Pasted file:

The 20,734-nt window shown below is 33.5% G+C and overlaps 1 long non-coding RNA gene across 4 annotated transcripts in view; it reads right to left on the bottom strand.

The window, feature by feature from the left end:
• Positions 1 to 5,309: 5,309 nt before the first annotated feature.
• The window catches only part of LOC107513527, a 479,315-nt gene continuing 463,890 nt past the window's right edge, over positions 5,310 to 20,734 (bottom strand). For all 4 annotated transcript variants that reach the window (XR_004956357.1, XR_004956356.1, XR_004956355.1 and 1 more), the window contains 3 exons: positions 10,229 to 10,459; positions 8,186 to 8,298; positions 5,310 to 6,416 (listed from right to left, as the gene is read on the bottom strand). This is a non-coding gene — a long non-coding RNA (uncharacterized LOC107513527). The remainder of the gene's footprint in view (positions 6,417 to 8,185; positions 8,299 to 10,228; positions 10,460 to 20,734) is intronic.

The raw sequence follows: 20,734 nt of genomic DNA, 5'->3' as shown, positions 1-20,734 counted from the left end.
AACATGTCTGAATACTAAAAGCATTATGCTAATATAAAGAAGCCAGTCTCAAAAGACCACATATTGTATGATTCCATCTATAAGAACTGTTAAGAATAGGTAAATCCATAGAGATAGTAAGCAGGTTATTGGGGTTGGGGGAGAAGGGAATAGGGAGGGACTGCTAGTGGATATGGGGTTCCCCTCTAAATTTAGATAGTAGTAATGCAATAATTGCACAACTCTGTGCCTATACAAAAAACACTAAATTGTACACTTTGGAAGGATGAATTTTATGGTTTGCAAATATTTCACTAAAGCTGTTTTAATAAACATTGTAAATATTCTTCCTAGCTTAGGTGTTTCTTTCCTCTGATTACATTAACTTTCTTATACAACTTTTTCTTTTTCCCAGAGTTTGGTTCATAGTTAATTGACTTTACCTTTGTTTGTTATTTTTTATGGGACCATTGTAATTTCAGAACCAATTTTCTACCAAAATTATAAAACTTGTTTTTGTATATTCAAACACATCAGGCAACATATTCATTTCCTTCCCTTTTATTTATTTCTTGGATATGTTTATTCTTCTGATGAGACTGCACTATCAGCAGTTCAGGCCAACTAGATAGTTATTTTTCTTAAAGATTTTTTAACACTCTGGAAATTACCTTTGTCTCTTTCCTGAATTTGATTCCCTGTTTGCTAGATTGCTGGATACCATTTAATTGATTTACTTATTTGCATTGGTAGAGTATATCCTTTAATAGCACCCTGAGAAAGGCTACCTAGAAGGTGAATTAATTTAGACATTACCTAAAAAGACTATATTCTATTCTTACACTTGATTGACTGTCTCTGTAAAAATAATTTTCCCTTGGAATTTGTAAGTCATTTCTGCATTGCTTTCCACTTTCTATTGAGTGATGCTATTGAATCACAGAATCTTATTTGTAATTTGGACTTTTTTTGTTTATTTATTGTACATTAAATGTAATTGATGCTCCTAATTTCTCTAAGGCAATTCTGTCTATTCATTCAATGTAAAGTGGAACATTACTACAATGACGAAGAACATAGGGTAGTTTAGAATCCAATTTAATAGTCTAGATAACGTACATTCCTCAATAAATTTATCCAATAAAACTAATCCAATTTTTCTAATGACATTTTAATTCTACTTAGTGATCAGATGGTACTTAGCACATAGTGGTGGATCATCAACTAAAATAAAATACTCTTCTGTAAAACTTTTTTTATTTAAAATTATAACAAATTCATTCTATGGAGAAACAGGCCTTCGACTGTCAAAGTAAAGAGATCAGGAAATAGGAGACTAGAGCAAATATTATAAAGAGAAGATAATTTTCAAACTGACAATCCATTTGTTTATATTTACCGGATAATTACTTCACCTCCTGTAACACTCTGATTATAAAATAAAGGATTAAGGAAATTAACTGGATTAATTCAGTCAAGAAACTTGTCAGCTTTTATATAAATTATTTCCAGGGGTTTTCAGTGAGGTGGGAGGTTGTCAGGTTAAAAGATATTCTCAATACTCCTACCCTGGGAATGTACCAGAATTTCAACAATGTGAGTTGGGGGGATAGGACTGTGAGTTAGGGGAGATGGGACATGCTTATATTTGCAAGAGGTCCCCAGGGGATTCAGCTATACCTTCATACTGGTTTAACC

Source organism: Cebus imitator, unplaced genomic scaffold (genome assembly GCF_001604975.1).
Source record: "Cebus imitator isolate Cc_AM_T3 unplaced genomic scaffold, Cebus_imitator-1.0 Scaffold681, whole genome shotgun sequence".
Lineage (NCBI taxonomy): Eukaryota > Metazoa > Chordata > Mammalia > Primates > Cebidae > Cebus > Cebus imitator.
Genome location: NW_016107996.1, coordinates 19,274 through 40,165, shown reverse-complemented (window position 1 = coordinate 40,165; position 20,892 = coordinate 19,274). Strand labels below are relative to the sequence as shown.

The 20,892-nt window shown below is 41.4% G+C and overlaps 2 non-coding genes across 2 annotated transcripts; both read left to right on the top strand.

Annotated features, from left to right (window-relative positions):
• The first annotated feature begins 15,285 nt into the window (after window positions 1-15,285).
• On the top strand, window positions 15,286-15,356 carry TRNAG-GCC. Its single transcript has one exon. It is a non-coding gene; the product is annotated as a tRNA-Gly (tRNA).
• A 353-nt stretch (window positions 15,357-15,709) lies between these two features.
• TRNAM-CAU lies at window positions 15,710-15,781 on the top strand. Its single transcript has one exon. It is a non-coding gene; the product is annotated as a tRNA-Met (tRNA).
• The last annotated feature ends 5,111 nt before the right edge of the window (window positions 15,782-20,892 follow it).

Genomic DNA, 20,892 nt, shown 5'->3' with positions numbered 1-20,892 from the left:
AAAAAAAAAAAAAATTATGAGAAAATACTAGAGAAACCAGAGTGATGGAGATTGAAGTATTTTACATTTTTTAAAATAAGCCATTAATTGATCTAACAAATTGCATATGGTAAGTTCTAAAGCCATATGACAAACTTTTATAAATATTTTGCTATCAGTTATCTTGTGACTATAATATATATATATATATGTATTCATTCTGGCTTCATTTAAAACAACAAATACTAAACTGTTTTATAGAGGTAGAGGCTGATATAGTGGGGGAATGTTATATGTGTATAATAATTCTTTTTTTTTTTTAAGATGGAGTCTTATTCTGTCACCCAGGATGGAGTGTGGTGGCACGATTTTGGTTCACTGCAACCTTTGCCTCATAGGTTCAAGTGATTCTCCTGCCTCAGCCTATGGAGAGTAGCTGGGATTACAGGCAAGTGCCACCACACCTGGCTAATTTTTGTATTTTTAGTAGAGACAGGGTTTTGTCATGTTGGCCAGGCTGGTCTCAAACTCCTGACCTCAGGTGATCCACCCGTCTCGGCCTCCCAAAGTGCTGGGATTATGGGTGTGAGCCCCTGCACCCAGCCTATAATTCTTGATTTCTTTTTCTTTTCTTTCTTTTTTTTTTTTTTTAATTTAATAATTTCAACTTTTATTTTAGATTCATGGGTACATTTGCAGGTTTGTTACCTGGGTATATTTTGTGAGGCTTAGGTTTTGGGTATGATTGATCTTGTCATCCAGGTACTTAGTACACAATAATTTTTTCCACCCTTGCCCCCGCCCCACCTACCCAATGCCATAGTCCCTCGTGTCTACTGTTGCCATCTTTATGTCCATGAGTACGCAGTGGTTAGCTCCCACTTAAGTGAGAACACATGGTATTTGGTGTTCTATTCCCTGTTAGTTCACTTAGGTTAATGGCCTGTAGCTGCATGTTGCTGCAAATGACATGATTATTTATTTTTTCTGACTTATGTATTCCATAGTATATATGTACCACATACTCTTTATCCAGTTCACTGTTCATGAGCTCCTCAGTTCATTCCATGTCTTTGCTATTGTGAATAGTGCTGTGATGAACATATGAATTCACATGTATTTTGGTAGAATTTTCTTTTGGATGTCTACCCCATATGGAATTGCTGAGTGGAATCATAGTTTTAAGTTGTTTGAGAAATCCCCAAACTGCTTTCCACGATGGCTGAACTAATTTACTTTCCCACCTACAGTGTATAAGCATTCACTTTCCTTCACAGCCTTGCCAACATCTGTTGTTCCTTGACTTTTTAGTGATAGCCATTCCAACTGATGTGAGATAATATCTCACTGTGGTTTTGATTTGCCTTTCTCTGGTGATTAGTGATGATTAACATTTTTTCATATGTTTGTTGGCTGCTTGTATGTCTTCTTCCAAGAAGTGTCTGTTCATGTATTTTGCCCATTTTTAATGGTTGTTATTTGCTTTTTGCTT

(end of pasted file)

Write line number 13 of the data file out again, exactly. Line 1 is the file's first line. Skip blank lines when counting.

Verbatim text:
• The first annotated feature begins 15,285 nt into the window (after window positions 1-15,285).